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Detective Sergeant Stephen White

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Detective Sergeant Stephen White

Post by Karen on Thu 30 Dec 2010 - 18:26

THREATENING TO MURDER.
CALLING SPIRITS TO HIS AID.

This morning, at the Thames Police-court, Henry W. Brinsdan Hinder, 29, described as a coachbuilder, was brought up in the custody of Detective-sergeant Stephen White, H Division, charged with threatening to murder Miss Eva Ford, a young lady residing at Woolwich. - Detective-sergeant White informed the Magistrate that he arrested Hinder on Sunday afternoon, at Tetbury, Gloucestershire, and told him he should take him into custody for absconding from his bail from the Thames Police-court in August last, when charged with threatening to murder a young lady. Hinder said, "When I came to the Court I saw a female who said she was my wife, so I thought I had better step it." On August 4 last witness was present at that Court, when a young lady, Miss Ford, to whom the prisoner had been engaged, gave evidence. She stated that when she broke off her engagement with the prisoner, he wrote her a letter, in which it was stated unless she married him he would murder her. Prisoner had been in the habit of attending spiritualistic seances, and after a seance, he told Miss Ford he had been in communication with her father's spirit, who had expressed himself favourable to their engagement, and hoped they would get married. Witness, in Court, heard the prisoner admit he had written the letter referred to. Since Miss Ford had removed into the country the accused had found out her whereabouts, and had again sent her threatening letters.
Mr. Sayer, Chief Clerk, said on the last occasion the case was tried before Mr. Lushington, who was acquainted with all the facts of the case, therefore the accused had better be remanded until Friday, when Mr. Lushington would be sitting at that Court. That would also give Sergeant White an opportunity of bringing Miss Ford there, and also to produce the threatening letter.
Mr. Saunders thereupon ordered the prisoner to be remanded until Friday.

Source: The Echo, Tuesday April 2, 1889, Page 4

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Karen Trenouth
Author of: "Epiphany of the Whitechapel Murders"
Author of: "Jack the Ripper: The Satanic Team"
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Re: Detective Sergeant Stephen White

Post by Karen on Thu 30 Dec 2010 - 19:00

FOOTMAN CHARGED WITH FRAUD.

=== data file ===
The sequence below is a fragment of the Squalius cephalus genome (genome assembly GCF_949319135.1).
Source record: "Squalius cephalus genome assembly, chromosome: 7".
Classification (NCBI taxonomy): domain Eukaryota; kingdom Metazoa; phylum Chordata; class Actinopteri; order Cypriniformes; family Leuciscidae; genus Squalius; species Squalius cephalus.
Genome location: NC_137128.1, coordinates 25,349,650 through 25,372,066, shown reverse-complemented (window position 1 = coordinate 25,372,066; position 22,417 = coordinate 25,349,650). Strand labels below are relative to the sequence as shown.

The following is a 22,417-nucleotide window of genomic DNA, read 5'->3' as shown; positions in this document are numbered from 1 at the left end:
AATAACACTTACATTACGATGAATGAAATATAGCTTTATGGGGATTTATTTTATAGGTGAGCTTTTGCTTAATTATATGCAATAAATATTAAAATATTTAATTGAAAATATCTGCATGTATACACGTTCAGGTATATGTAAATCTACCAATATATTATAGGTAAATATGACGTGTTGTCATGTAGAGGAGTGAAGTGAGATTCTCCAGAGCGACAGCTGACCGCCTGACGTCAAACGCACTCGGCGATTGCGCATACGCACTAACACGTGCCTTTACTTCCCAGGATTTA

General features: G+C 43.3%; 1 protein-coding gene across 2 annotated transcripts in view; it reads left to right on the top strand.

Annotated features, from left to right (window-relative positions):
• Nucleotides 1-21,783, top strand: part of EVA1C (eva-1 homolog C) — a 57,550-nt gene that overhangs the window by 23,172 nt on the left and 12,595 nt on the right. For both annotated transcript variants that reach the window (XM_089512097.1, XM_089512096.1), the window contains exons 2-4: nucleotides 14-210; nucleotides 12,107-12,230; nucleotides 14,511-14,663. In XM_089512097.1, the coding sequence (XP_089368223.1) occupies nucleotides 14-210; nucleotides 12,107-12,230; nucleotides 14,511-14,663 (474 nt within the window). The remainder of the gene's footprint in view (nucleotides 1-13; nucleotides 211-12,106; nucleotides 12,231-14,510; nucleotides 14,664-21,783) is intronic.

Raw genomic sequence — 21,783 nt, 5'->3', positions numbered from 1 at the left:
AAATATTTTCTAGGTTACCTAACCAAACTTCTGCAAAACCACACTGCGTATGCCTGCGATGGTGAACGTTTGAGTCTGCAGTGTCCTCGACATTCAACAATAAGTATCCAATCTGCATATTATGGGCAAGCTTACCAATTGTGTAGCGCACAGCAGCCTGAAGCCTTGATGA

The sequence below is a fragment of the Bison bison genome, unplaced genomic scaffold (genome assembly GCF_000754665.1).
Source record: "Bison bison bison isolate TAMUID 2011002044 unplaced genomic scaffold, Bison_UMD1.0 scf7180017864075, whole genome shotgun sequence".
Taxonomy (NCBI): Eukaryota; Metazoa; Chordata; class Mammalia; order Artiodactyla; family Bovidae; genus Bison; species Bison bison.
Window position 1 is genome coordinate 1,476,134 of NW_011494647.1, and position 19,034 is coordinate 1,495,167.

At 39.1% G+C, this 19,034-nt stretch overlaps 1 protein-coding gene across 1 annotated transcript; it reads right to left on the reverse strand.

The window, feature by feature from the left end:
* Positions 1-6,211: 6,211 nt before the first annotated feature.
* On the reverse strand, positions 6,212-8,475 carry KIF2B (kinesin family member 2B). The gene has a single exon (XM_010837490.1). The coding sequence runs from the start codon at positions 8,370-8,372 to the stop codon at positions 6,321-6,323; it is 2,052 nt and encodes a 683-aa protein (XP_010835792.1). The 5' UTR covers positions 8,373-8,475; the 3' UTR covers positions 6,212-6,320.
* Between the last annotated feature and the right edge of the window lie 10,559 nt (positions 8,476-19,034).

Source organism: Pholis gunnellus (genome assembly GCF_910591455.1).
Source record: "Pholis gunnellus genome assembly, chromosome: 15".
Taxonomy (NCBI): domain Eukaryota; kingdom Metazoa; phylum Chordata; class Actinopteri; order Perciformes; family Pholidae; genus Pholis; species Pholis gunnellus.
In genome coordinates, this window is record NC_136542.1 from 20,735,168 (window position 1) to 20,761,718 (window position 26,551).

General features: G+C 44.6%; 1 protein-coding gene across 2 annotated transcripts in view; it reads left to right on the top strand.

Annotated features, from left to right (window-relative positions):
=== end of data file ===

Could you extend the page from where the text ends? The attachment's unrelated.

Richard Clark, 20, a footman, was charged at Marylebone, today, on remand, with stealing two blank cheques belonging to the Hon. Norman Leslie Melville, his master, of 24, Elvaston-place, Queen's-gate, S.W. He was further charged with being concerned with Colin McRae, 23, a public-house manager, and Richard Couchman, 32, a farrier, with forging and uttering an order for the payment of 15 pounds 14s. 6d., and another for 10 pounds, with intent to defraud. Mr. Freke Palmer, solicitor, defended McRae, and Mr. Cowdell, solicitor, was for Clark and Couchman. - The Hon. Mr. Melville said the prisoner Clark had been in his employ as footman, and returned with him in the same train from Edinburgh to London on the 27th of October. On the following day the prisoner, who was under notice to leave, left the situation. After he had left the prosecutor discovered that he had lost an account from his hat-box. On the 4th of November he received information from his bankers, Messrs. Williams and Deacon, of Birchin-lane, that some forged cheques had been passed through certain banks. Prosecutor then examined his blank cheques, which had been secreted in his portmanteau, and found that some were missing. The two cheques produced, the body of which he believed to be in Clark's handwriting, bore the same number as his cheque-book. The writing was an attempt to imitate his (prosecutor's) handwriting. - The prisoner was cross-examined by Mr. Palmer and Mr. Cowdell, in the course of which it was elicited that the prosecutor was prepared to have assisted Clark to get a situation as steward in the P. and O. Steamship Company. - George Lander, the landlord of the Mason's Arms, Kensal-green, said McRae called on him and asked him to pass a cheque for 15 pounds odd, and brought the bond to him. He undertook to do so, and shortly afterwards he received a communication from Mr. Melville, in consequence of which he deferred the payment of the money to McRae until the 7th, when the prosecutor and Sergeant White were there. - In reply to Mr. Palmer, the witness said McRae was a highly respectable man, who had filled good situations. - Mr. V. Cox, clerk at Messrs. Williams and Deacon's, having given evidence as to the receipt of the cheques, which he said were unmistakably forgeries, Detective-sergeant White, Scotland-yard, said he had some conversation with McRae, who said he had received the 15 pound cheque in connection with a betting transaction on the racecourse at Brighton. He added that on returning from the races he met Couchman, who, in conversation, said he had been paid a cheque for 10 pounds on the racecourse, and which cheque was cashed at a public-house near the Edgware-road. At the suggestion of witness, McRae took him to Couchman, and they all three went to Scotland-yard, but the men were not then charged. Subsequently warrants were issued, and the prisoners were arrested. Chard being taken at Ipswich by Detective-sergeant Turrell. - Mr. De Rutzen remanded the case for a week.